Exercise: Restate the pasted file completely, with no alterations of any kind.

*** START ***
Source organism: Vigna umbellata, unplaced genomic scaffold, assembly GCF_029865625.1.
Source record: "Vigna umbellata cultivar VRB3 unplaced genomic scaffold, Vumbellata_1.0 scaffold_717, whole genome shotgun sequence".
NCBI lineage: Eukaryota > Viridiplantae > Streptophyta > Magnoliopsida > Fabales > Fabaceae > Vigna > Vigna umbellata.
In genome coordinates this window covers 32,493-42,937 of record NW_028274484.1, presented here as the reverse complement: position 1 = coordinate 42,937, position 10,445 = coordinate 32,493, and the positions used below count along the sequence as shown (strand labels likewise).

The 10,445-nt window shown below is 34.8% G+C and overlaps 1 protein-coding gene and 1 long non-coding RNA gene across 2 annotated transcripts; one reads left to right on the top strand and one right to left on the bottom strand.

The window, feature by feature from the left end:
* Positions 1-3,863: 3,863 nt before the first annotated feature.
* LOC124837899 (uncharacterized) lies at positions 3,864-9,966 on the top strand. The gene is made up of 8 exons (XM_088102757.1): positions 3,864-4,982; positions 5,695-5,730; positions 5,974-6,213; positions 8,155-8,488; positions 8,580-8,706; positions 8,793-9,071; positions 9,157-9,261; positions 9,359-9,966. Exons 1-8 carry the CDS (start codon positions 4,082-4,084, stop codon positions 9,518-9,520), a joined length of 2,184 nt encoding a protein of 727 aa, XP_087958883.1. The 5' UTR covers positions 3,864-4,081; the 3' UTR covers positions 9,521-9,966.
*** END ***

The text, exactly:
Source organism: Vigna umbellata, unplaced genomic scaffold, assembly GCF_029865625.1.
Source record: "Vigna umbellata cultivar VRB3 unplaced genomic scaffold, Vumbellata_1.0 scaffold_717, whole genome shotgun sequence".
NCBI lineage: Eukaryota > Viridiplantae > Streptophyta > Magnoliopsida > Fabales > Fabaceae > Vigna > Vigna umbellata.
In genome coordinates this window covers 32,493-42,937 of record NW_028274484.1, presented here as the reverse complement: position 1 = coordinate 42,937, position 10,445 = coordinate 32,493, and the positions used below count along the sequence as shown (strand labels likewise).

The 10,445-nt window shown below is 34.8% G+C and overlaps 1 protein-coding gene and 1 long non-coding RNA gene across 2 annotated transcripts; one reads left to right on the top strand and one right to left on the bottom strand.

The window, feature by feature from the left end:
* Positions 1-3,863: 3,863 nt before the first annotated feature.
* LOC124837899 (uncharacterized) lies at positions 3,864-9,966 on the top strand. The gene is made up of 8 exons (XM_088102757.1): positions 3,864-4,982; positions 5,695-5,730; positions 5,974-6,213; positions 8,155-8,488; positions 8,580-8,706; positions 8,793-9,071; positions 9,157-9,261; positions 9,359-9,966. Exons 1-8 carry the CDS (start codon positions 4,082-4,084, stop codon positions 9,518-9,520), a joined length of 2,184 nt encoding a protein of 727 aa, XP_087958883.1. The 5' UTR covers positions 3,864-4,081; the 3' UTR covers positions 9,521-9,966.